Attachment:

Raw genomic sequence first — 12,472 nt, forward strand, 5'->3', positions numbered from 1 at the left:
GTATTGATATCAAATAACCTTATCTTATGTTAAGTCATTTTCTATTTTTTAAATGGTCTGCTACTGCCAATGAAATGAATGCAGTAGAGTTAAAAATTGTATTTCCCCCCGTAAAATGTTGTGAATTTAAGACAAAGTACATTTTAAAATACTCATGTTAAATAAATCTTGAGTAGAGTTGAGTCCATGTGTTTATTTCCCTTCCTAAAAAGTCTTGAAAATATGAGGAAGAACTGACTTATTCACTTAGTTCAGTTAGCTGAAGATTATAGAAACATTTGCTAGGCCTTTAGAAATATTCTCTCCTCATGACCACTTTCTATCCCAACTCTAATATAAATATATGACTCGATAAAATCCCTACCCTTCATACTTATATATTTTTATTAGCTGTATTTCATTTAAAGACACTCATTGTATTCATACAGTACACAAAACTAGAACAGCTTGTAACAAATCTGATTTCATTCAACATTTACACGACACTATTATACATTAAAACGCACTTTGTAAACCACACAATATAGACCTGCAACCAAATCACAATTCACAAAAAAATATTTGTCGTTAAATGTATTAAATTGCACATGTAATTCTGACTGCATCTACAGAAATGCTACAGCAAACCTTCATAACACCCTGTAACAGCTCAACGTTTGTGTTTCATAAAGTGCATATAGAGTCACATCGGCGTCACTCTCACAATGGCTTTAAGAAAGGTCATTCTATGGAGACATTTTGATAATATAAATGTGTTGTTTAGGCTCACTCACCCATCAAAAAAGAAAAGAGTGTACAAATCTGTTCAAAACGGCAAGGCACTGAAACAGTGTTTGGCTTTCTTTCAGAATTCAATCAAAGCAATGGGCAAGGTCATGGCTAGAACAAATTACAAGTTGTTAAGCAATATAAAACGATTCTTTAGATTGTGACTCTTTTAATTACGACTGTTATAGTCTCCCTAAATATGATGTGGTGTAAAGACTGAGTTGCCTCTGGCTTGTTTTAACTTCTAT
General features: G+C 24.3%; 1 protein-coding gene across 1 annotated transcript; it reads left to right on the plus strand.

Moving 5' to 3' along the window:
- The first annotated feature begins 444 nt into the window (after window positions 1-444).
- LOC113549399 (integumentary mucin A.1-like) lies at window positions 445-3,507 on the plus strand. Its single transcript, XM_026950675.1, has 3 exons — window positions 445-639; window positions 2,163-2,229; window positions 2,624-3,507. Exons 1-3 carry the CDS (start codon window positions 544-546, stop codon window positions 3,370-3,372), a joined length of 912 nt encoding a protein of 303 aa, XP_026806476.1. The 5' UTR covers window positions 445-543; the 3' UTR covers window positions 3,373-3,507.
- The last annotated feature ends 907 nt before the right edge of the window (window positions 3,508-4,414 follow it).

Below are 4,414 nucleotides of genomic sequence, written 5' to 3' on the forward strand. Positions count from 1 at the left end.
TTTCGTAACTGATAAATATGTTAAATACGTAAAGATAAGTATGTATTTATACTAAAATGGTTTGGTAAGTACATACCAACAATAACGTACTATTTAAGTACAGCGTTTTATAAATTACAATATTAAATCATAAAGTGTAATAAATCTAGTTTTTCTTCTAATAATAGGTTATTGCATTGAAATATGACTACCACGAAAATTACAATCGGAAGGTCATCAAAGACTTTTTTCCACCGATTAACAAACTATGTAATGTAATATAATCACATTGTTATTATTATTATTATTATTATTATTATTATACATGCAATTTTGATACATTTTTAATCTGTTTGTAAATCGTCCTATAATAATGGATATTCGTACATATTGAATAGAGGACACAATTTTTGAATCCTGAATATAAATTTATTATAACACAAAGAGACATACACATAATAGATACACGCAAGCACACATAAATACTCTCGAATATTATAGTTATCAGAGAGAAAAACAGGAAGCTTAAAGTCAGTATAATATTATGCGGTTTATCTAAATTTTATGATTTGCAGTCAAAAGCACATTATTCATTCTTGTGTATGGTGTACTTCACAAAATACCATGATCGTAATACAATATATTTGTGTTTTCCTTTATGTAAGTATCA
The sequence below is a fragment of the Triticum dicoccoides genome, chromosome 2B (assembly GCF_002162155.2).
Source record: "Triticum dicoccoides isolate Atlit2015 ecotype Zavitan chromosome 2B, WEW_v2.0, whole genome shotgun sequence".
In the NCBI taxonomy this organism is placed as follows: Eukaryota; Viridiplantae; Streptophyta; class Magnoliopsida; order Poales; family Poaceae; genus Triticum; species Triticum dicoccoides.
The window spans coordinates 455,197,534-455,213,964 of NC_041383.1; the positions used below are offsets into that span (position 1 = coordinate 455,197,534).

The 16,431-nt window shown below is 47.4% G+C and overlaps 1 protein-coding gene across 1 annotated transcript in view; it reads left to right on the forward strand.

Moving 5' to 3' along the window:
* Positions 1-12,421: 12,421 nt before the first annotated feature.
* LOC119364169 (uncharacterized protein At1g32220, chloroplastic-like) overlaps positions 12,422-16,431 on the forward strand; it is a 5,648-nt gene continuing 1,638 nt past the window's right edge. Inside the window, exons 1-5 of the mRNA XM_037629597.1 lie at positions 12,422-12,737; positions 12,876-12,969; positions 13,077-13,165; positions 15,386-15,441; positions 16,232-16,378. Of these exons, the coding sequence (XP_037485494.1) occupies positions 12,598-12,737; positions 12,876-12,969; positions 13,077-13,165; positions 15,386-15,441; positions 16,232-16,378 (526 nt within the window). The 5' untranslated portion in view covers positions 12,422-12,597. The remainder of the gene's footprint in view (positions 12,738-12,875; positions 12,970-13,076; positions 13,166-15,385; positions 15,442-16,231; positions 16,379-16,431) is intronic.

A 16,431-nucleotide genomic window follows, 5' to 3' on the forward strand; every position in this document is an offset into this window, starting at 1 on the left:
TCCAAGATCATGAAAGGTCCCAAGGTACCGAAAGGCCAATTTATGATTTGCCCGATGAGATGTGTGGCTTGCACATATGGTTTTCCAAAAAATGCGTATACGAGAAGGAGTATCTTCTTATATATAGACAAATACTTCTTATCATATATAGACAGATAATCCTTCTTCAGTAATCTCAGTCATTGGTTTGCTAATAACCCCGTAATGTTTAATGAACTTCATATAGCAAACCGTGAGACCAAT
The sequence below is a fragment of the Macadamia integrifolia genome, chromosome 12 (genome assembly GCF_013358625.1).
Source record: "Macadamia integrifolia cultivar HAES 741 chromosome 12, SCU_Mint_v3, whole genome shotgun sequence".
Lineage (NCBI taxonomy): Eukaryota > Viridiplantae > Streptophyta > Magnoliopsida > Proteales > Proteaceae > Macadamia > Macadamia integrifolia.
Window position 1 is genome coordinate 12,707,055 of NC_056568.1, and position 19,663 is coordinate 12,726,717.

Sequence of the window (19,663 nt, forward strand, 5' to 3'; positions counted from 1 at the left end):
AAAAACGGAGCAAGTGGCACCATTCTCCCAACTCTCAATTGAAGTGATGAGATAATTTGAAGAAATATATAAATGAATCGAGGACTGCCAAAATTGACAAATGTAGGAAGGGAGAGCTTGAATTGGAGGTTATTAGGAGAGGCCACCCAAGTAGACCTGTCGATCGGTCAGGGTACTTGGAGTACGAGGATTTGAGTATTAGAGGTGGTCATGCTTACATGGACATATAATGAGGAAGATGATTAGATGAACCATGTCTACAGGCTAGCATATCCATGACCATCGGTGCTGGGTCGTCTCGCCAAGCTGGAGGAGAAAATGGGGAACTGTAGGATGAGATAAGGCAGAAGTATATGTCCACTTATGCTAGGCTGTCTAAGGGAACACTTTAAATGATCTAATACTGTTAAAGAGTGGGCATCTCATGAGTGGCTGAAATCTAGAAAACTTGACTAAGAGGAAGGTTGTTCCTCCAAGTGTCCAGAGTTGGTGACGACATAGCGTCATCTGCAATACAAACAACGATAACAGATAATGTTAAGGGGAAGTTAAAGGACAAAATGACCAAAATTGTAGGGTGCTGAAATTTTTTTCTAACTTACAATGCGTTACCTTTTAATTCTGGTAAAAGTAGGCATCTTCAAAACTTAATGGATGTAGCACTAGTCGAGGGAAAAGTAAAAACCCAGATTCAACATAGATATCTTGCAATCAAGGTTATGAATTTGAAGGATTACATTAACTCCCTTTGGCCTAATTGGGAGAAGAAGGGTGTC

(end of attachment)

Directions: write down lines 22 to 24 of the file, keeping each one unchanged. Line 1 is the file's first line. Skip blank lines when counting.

Lineage (NCBI taxonomy): Eukaryota > Viridiplantae > Streptophyta > Magnoliopsida > Proteales > Proteaceae > Macadamia > Macadamia integrifolia.
Window position 1 is genome coordinate 12,707,055 of NC_056568.1, and position 19,663 is coordinate 12,726,717.

Sequence of the window (19,663 nt, forward strand, 5' to 3'; positions counted from 1 at the left end):